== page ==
Troy Board of Zoning Appeals approves demolition application 4-3


By Sam Wildow

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TROY — The city of Troy Board of Zoning Appeals voted 4-3 on Thursday to approve the demolition application by 116 West Main Street, LLC regarding the property located at 112-118 W. Main St. in Troy, also referred to as the IOOF building. The property is also a former Miami County courthouse.

Board member Larry Wolke made the motion to approve the application. Wolke, along with board members Will Harrelson, Anthony Smith, and John Stickel, voted in favor of the motion. Board members Kent Frauenberger, Marty Baker, and Richard Burns voted against the motion.

Wolke also serves as a member of the Troy Planning Commission, and the Planning Commission’s previous decision was what being appealed to the Board of Zoning Appeals. On the Planning Commission, Wolke was part of the minority vote to reject the application on Oct. 11. The Planning Commission approved the demolition application 4-3.

During the Board of Zonning Appeals’ meeting on Nov. 9, Wolke received clarification from city staff and the law director that casting a vote on the Board of Zonning Appeals would not be considered a conflict of interest.

The Board of Zonning Appeals first heard appeals to the Planning Commission’s majority vote to approve the demolition application for the property at 112-118 W. Main St. during the Nov. 9 meeting. At that time, the board heard over five hours of discussion on this topic, including appeals from neighboring property owners and interested parties from the Troy Historic Preservation Alliance (THPA). The board also heard arguments on whether those making appeals had any standing to request the board to appeal the Planning Commission’s decision. The board then went into executive session before scheduling a follow-up meeting on Thursday.

During the meeting on Thursday, the board entered into executive session to continue deliberating on the topic shortly after 10 a.m., returning to the public meeting at approximately 1:30 p.m. The board also briefly discussed allowing additional testimony on the topic due to an un-named party submitting additional findings to the board after the Nov. 9 meeting. The board decided not to allow the additional testimony.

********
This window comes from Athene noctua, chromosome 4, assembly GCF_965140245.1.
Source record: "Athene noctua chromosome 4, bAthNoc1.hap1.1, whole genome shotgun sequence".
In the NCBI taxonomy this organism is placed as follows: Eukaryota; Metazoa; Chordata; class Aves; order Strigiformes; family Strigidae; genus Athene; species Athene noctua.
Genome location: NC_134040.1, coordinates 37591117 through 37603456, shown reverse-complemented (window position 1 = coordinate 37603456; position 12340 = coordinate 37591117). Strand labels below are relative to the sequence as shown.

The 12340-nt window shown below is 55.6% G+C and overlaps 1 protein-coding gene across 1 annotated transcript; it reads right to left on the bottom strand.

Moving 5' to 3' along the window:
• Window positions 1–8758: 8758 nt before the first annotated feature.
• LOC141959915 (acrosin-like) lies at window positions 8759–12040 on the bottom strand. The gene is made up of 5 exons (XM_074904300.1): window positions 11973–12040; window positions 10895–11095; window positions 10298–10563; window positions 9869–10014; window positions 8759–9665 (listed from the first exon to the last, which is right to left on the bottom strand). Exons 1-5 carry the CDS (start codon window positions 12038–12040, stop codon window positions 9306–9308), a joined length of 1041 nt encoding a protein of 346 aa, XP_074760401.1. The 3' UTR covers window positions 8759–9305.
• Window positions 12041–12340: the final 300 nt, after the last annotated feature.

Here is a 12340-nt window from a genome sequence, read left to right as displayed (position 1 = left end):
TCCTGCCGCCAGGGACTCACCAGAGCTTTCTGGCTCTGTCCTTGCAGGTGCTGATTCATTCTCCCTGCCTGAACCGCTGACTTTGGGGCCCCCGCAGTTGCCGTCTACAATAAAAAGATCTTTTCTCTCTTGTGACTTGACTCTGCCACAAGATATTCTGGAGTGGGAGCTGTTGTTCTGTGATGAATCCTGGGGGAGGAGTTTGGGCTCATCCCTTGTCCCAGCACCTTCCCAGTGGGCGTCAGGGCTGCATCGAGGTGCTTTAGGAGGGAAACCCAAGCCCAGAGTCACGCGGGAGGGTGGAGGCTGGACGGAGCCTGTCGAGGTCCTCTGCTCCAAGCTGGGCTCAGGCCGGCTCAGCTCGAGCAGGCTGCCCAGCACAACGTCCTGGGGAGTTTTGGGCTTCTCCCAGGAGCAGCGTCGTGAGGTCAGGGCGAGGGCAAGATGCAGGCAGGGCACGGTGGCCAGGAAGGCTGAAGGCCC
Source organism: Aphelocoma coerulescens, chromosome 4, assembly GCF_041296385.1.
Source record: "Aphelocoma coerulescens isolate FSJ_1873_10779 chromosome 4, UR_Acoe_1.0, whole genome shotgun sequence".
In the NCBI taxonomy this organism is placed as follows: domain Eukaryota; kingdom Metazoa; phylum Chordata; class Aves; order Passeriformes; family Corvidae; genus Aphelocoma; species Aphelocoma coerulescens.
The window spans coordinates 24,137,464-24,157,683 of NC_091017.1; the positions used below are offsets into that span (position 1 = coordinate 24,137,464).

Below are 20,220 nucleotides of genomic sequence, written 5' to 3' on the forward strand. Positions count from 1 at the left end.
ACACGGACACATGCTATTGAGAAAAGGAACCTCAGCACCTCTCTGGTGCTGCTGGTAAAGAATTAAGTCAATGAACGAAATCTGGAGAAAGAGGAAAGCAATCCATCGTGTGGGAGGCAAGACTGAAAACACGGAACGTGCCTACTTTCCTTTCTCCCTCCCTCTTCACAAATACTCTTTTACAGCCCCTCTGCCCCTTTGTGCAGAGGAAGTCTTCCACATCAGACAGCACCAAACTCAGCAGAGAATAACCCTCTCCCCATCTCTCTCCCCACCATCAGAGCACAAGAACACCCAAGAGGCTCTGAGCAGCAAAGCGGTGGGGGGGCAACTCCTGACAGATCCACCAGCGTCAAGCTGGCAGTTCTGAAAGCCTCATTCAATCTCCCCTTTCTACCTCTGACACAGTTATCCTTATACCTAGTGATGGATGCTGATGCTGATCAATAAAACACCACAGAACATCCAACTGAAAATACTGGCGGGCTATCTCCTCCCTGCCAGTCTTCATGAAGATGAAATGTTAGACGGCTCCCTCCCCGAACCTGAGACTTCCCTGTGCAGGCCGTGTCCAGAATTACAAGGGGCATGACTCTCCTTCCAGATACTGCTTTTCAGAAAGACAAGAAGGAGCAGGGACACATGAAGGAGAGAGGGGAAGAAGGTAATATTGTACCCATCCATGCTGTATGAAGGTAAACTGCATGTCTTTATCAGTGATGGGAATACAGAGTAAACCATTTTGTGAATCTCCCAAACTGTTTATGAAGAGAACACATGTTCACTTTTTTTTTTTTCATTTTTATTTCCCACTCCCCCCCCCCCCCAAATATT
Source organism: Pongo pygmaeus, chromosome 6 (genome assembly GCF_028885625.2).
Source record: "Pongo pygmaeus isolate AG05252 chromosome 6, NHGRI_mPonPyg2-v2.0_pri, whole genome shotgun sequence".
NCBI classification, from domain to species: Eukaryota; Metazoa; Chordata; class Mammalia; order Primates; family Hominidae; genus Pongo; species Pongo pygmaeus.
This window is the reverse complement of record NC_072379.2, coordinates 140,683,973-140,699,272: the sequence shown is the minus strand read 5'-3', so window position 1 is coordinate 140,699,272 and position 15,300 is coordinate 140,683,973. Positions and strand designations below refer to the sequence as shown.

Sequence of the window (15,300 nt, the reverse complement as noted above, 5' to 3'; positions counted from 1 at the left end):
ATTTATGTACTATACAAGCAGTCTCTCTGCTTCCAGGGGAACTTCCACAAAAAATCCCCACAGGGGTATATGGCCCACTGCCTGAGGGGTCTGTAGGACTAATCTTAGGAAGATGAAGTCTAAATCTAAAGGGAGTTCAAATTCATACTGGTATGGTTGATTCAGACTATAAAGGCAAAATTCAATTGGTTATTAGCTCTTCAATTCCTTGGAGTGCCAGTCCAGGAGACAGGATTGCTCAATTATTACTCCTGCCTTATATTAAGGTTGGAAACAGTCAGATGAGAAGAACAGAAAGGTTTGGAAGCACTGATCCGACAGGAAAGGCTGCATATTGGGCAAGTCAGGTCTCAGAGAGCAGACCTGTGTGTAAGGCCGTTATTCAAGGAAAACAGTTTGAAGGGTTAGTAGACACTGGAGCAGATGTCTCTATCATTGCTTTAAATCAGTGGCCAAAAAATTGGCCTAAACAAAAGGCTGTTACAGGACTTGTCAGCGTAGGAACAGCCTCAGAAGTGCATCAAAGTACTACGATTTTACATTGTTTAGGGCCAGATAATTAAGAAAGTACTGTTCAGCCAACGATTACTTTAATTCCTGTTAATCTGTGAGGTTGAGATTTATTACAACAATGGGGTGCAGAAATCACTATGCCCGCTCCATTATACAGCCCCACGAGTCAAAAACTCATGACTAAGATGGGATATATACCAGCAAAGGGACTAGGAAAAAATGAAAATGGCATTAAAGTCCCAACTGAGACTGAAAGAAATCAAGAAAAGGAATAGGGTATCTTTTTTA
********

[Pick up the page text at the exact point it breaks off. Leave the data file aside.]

“We need to bring it to a conclusion,” Wolke said.

Harrelson said he felt it would be unfair to reopen testimonies without giving all parties a chance to prepare for it.

At the end of the meeting, Wolke’s motion included a number of stipulations for the demolition application for the property at 112-118 W. Main St., many of which were similar to the stipulations the Planning Commission provided in October to protect neighboring buildings and salvage items of historic value. Wolke’s motion also included the provision that the applicant, 116 West Main Street, LLC, must submit to the city of Troy an application for a certificate of appropriateness for the new construction and replacement structure for the site within 90 days of Thursday.

The owner of the building, Randy Kimmel of 116 West Main LLC, first filed an application for demolition in September 2020 due to the costs it would take to repair the building. The demolition application was tabled a number of times, including twice for purchase agreements that later fell through due to a lack of funding that could be secured to repair the building.

The Board of Zoning Appeals is expected to file a written decision explaining its findings at a later date.

Following the meeting, Kimmel said he felt the board made the right decision, adding that it was not a fun decision for anyone.

The THPA released a statement following the board’s decision, stating the group was disappointed with the decision.

”The decision made by Troy’s Board of Zoning Appeals is out of step with the culture of stewardship in historic downtown Troy, which many property owners and residents take very seriously,” the THPA said. The THPA is considering all of it options. Without going into further detail, the THPA said it hoped the owner of the 112-118 W. Main St. building would “sell the property for a fair price to an interested buyer.”

“A convincing case was made that the owner of 112-118 W. Main St. failed to provide clear evidence that the standards of demolition were met,” the THPA said. “The history represented by 112-118 W. Main St. is too important to lose.”

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